The good producing sector was also weak adding 13,000 jobs compared with an average monthly increase of 25,000 in the past 12 months â€" even with a loss of 21,000 goods producing jobs in May.

The manufacturing sector added just 11,000 jobs in June, down from an average of 19,000 in the last 12 months.

And the retailing sector dropped 5,400 jobs hinting at weaker retail sales which could have a broader economic impact since personal consumption accounts for almost 71 percent of the nation’s economy.

Two indicators of confidence in the report were also weak for different reasons. The number of re-entrants to the labor force -- those who had been on the sidelines but who now believe they can get work â€" fell 212,000, the steepest decline since May 2010. At the same time the number of temporary jobs increased 25,400, the strongest increase since February. Though often seen as a pathway to permanent employment, an increased use of temp workers also signals a lack of confidence by employers and a reluctance to make a permanent increase to staff.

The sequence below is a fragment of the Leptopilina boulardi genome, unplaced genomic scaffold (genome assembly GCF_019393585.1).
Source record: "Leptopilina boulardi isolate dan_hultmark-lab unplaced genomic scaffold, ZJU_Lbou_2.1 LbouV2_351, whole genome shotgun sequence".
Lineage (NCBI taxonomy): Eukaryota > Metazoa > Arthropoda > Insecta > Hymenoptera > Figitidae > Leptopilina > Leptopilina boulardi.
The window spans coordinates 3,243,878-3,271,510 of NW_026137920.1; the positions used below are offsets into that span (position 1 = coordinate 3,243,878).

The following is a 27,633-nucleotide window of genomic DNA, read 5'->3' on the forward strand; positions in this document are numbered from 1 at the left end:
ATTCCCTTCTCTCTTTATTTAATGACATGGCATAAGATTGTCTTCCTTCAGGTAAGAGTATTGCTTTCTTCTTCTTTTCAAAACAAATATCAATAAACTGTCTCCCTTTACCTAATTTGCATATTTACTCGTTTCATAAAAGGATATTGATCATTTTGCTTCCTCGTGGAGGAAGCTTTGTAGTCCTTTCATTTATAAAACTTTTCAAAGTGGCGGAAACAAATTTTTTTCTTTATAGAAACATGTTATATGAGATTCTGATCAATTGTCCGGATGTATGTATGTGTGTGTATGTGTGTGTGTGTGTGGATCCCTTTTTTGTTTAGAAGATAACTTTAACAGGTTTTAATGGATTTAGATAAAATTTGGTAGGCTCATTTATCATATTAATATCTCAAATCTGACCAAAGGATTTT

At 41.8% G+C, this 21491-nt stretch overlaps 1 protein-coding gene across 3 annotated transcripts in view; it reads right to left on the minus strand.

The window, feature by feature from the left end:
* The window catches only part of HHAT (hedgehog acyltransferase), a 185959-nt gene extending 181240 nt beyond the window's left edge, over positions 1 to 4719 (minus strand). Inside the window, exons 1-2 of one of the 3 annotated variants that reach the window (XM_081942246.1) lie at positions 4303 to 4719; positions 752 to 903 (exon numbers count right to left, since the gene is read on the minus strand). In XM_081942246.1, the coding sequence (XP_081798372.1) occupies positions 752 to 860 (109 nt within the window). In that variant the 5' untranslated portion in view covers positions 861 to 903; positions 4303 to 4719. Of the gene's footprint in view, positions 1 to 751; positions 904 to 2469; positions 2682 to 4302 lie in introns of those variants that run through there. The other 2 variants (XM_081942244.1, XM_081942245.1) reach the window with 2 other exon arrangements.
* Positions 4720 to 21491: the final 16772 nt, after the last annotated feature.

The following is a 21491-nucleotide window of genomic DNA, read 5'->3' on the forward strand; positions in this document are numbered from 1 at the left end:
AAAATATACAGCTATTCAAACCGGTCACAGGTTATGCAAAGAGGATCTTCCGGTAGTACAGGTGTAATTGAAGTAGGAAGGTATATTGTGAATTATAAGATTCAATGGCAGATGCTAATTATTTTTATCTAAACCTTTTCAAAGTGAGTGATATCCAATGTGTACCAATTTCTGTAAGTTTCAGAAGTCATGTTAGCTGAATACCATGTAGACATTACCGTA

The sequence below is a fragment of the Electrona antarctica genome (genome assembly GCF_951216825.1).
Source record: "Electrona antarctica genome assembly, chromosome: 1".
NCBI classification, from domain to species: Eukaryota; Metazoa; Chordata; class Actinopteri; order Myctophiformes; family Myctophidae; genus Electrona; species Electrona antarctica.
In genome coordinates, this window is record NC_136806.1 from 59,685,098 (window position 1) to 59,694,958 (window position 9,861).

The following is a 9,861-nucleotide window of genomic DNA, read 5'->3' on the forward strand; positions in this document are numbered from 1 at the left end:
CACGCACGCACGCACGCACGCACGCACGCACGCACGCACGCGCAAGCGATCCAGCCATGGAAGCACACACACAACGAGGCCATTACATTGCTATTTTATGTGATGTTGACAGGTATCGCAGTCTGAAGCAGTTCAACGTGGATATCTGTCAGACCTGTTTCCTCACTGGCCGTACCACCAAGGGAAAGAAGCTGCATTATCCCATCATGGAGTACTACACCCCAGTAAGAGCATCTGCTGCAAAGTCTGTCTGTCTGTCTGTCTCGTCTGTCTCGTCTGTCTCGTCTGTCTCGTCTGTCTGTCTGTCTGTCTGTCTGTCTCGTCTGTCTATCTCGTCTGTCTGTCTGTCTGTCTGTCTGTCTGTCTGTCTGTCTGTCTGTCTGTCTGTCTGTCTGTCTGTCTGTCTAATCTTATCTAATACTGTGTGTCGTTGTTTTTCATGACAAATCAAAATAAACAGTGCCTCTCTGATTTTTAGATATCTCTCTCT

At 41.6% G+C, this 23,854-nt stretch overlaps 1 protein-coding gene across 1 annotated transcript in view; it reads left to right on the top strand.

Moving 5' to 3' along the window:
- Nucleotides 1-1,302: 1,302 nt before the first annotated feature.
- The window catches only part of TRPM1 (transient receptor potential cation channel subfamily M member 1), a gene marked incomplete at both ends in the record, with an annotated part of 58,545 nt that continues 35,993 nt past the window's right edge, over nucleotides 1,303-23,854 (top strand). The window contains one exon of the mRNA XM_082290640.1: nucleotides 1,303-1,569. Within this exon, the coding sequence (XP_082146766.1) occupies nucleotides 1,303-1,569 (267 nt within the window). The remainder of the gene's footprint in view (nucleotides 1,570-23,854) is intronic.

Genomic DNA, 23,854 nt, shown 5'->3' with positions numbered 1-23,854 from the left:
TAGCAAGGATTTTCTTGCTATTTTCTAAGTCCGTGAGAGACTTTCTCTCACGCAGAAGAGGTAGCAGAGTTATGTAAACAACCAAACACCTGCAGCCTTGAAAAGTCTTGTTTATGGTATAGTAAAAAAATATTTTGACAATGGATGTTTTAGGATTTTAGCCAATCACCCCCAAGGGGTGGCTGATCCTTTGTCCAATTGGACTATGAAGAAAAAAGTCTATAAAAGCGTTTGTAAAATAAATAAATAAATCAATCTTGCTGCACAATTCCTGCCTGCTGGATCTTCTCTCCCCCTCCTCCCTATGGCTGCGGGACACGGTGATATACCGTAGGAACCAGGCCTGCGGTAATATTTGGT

Government was less of a drag on the payroll report than in previous months, shedding net 4,000 jobs â€" most at the local government level â€" compared with an average loss of 15,300 jobs per month in the past year.

The financial sector added 5,000 jobs in June , most new jobs â€" 4,700 â€" coming in the “credit intermediation” sector, underwriters. The number of real estate jobs grew by 2,800.

The percentage of part time workers of total employment, which had increased in May, dropped to 19.6 percent in June.